How to clean a washing machine with bleach?

by Abby

My washing machine needs a good cleaning. Is it safe to use bleach? I'm worried it'll bleach all of my clothing after.

  17 answers
  • Ang Ang on Sep 11, 2016
    i run a cup of bleach and h0ot water .. then let it sit an hour .. finish cycle then use the soda and vinegar amd do the same thing . ithelps get rid of smell and the bacteria that causes it ..the key is let it sit ..
  • Ild2798469 Ild2798469 on Sep 13, 2016
    First you have to clean the most of this yeaky thing by hand. Try hot white vinegar with a sponge and then run the program with hot water and bleach..When you clean it, try this routine: every time you finish your laundry, wipe the door and the ruber with a dry cloth.Every time! I use to do it, and I never had a dirty washing mashine..
  • Teresa Teresa on May 05, 2016
    I usually run a full load of hot water and a couple cups of regular bleach thru it, just like a regular wash cycle, but only the bleach and water
  • Jeanette S Jeanette S on May 08, 2016
    If you have a front loading washer, the problem is that they have to be air tight,thus they sour like any other air tight appliance would...that is why you have to leave the door open. There is a clean cycle and you just add bleach and run the clean cycle. Top loaders? I don't know. Does it smell? I would suggest you add bleach and run a wash/rinse cycle...then leave the top open to let it dry out some!
  • Terri Terri on Oct 05, 2015
    I fought with this problem for months. I ran an empty load with hot water and bleach, and wiped the gasket down with scrubbing bubbles, clean the filter, andthen from that point on only use a small amount of powdered detergent and always put vinegar in the softener dispenser. Also, keep the door open, and no more problems.
  • Kathy Gunter Law Kathy Gunter Law on Nov 25, 2019

    It should have a cleaning cycle that you can run with bleach, then another with no cleaner.

    You can also lift the top of the machine and wipe down, or at least that is what I do with mine. I run a cloth along the top of the tub.

  • Sally Frazier Sally Frazier on May 01, 2018

    I agree, run a cycle with bleach added to the water/ make sure you run a cycle of white vinegar water afterwards to clear any residue of the bleach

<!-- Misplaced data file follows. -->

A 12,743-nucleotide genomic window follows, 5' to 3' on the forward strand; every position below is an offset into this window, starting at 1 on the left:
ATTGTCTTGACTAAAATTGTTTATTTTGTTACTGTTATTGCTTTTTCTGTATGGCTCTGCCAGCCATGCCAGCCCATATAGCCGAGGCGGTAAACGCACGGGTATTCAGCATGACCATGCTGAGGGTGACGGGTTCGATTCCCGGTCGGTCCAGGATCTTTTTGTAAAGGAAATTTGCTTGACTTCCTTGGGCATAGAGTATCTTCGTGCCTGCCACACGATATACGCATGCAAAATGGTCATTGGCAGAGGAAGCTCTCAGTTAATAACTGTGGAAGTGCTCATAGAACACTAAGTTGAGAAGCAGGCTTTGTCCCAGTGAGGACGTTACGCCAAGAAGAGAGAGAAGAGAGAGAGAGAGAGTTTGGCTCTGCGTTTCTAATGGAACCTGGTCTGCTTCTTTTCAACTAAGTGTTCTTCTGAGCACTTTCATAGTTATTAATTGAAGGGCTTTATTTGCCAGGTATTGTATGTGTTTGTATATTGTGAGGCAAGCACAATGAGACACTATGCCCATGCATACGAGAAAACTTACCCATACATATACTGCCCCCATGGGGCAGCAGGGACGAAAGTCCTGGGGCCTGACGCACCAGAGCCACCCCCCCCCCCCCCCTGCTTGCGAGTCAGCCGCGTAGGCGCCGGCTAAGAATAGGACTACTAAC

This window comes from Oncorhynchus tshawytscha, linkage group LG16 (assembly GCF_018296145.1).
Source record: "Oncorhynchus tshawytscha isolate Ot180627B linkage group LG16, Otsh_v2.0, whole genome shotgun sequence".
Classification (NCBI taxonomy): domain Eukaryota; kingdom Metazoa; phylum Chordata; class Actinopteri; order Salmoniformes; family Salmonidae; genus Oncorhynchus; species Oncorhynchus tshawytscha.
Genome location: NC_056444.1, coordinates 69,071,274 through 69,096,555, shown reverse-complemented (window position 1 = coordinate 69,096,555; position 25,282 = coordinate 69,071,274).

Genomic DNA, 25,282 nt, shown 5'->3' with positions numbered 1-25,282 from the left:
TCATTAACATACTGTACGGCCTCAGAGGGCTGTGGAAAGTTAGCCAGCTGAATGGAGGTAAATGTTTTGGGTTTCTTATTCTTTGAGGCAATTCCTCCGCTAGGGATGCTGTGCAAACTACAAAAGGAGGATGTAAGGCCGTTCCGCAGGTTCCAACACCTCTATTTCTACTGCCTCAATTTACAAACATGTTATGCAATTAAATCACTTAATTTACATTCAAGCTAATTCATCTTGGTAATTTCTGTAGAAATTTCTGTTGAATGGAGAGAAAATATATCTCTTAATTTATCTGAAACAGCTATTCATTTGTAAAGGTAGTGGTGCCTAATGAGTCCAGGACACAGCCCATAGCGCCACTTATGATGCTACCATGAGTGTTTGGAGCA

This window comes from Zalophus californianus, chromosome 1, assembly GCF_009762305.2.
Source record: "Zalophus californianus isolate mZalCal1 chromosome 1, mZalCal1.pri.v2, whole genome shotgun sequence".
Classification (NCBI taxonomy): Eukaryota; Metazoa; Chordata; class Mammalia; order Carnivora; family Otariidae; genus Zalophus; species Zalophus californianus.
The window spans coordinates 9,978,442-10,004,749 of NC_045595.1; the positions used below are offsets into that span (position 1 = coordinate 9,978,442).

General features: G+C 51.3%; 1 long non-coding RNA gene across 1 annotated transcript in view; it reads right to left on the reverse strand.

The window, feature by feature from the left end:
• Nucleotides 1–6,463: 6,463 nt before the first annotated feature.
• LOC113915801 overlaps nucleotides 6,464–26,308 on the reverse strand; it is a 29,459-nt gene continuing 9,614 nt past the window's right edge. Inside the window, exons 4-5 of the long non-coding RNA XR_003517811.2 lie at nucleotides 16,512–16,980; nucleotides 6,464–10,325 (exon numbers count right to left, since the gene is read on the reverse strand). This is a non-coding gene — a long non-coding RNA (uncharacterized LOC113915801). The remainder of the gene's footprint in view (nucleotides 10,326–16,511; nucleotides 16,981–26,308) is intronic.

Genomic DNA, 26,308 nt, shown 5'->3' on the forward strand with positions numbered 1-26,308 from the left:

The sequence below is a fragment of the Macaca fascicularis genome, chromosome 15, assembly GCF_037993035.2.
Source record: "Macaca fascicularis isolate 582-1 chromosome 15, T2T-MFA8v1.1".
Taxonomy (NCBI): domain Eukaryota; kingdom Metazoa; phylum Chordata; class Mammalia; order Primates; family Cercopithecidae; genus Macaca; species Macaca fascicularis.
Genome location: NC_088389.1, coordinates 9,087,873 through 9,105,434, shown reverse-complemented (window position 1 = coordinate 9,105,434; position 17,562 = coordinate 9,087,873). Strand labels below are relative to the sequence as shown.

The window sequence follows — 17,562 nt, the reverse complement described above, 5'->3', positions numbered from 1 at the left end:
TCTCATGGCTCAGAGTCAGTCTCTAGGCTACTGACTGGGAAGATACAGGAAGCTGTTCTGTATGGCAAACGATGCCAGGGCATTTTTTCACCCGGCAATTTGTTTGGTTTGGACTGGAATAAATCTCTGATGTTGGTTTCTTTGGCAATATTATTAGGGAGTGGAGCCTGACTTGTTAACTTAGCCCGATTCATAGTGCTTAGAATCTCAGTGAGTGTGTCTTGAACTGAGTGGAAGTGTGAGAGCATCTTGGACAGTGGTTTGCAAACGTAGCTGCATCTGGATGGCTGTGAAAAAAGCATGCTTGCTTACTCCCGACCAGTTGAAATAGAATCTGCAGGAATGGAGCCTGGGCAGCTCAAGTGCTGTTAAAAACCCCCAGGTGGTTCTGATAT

• Pat Pat on Mar 02, 2018

    My front load washer has a cleaning cycle.....manual said to clean with Afresh (in the detergent aisle) or 1/3 cup of bleach. When the cleaning cycle light comes on, I put bleach in the dispenser and run problems with mold or musty smell....always keep door and dispenser open between loads. While the clean cycle is running, I see a lot of suds in the washer.....getting all the detergent out, I guess. When cycle is done, I just wipe out the door and leave it open.

  • Kathy Gunter Law Kathy Gunter Law on Jan 02, 2020

    The appliance company told me to run chlorine bleach monthly on the cleaning cycle, then a regular cleaning cycle with nothing in it. Leave open as much as possible.

    Wipe all gaskets down with white cleaning vinegar.

  • Trish Trish on Nov 17, 2017

    the instructions for my machine reads to use one cup of bleach, NO detergent, and hottest water setting. Also set it so the tub of the machine is full of water. Close lid and run for the longest cycle on your machine. When done, lift lid and wipe down and water Remaining. Keep lid open to dry until next use.

  • Cheryl A Cheryl A on Nov 01, 2021

    I use white vinegar. I fill up the detergent cup or add one cup of vinegar to hot water and run through a cycle it cleans it without being as harsh as bleach and also run some vinegar through the fabric softener cup too - the smell goes away and makes your washer clean and smelling good

  • Kathy Gunter Law Kathy Gunter Law on Nov 01, 2021

    When they delivered my new washing machine, I was instructed to use bleach and then run 1 empty cleaning cycle afterwards. I normally do 2, just to be safe.

  • I use bleach to clean my washer, not a problem. I run an empty load with the bleach then make sure to wash whites first the next time. I'm hearing now using vinegar in washers is bad for the rubber parts and damages them.

  • Mogie Mogie on Nov 01, 2021

    After cleaning if you are concerned about the residual bleach being present in the tub of your washer, then the best option would be to consider running the machine a second time on hot.

  • You xan simply add 60ml of neat bleach to your detergent drawer and just run your machine on a hot cycle, having an extra rinse cycle jsut ensure that all the bleach is flushed out. And if you can smell any trace of the bleach afterwards, then just run another empty cycle to be on the safe side.

  • Redcatcec Redcatcec on Nov 01, 2021

    We have a front loader and have never had to run a cleaning cycle. All I do is after the wash is done, wipe all the gaskets down, especially where the drain is, keep the door open and dry the rack where detergent is poured in.